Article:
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reytuerto
Post subject: Re: Real Gunbucket For Real DesignsPosted: July 17th, 2019, 2:15 am
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Good evening, guys! Thanks, Dalamace! Nicely done rifles and grenade launchers!
A jewel among the submachine guns, Beretta Modello 38A:
[ img ]
Well regarded by italian friends and foes. It was finelly made, very reliable, controlable, accurate, and nice to shot. But it was also a heavy weapon, expensive and needs a lot of machining and milling in its manfacture. It was capable to fire single shots and bursts with a double trigger set, and was specially accurate even at long distances (for a smg). As the handle was non reciprocating, it was less prone to ingest dust and dirt than other firearms and this aid to the general reliability of the weapon. It was used by the Italian police (the first version, with a 10 round magazine and bayonet) and army, but also by the germans, and the allied used almost every gun that was captured. It used 10, 20, 30 and 40 round magazines, sturdy and reliable double feed, double stack magazines.
I had read that was used in the Spanish Civil War, but I don´t know if it was only used by CTV italian troops late in the war, or if some was also issued to spanish troops. Cheers.


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eswube
Post subject: Re: Real Gunbucket For Real DesignsPosted: July 17th, 2019, 6:39 pm
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Woooo!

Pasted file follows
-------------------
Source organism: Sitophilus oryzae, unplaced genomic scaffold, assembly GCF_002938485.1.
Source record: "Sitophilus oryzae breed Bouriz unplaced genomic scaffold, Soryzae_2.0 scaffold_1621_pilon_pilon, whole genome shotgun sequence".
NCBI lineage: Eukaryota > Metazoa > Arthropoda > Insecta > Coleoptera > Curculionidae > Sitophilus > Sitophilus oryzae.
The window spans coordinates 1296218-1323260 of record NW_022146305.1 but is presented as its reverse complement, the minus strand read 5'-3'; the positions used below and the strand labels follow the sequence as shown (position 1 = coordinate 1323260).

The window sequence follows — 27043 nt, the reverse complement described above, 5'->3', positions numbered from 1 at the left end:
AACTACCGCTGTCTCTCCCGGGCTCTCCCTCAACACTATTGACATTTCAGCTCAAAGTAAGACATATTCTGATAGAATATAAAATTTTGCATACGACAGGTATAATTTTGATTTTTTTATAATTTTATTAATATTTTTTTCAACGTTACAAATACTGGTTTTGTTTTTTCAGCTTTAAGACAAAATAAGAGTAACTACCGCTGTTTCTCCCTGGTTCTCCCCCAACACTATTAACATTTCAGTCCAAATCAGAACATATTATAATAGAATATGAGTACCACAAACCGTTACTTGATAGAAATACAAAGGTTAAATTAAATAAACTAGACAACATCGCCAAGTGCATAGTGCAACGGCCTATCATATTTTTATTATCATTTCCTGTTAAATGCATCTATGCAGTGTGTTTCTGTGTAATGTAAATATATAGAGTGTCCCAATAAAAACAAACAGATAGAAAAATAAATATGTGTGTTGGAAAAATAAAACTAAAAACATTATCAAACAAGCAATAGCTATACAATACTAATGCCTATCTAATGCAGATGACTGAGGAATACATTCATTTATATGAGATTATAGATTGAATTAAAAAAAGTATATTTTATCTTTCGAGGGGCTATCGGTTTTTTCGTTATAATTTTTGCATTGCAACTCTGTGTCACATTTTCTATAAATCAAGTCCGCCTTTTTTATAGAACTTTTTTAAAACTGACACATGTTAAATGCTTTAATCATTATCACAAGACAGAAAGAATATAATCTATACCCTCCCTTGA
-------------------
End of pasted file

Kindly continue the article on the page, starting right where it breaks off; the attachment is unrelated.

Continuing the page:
Lots of fantastic entries here. Great work!

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TrucKola__19
Post subject: Re: Real Gunbucket For Real DesignsPosted: July 21st, 2019, 12:27 am
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[ img ]

A redo on the XM8, in its first version during the testing period with the US Army. Variants and later iterations may be done, but others are welcome to work on those, especially on making more accurate versions of the variants than what I got.


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Seapuppy1
Post subject: Re: Real Gunbucket For Real DesignsPosted: July 23rd, 2019, 3:29 am
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Has anyone done the Smith & Wesson M&P series of Pistols and AR's? I didn't see any, but I might have missed it.


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Pantsu
Post subject: Re: Real Gunbucket For Real DesignsPosted: July 23rd, 2019, 12:01 pm
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Seapuppy1 wrote: *
Has anyone done the Smith & Wesson M&P series of Pistols and AR's? I didn't see any, but I might have missed it.
There are none of those made.

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reytuerto
Post subject: Re: Real Gunbucket For Real DesignsPosted: July 25th, 2019, 2:27 am
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Good evening guys!

The main Italian MG of WWI was an indigenous development, the delayed blowback, water cooled Fiat Revelli Modello 1914.
[ img ]
This MG was selected by reasons of national pride over the Maxim chambered for the then standard italian round in 6.5 x 52 mm. This MG was placed in full production in 1914, and despite being mechanically reliable, its feed system was not the common belt or the less common strip, but a complex and prone to stoppages box ("cage") containing 50 or 100 rounds. It was water cooled, but instead having a Vickers style condensator, it had one with a close circulation by means of a pump. Another detail problem was that the locking knob had a rear movement very close to the hands of the gunner (until it was stopped by a recoil pad, just forward of the trigger mechanism), and this arrangement led to several accidents.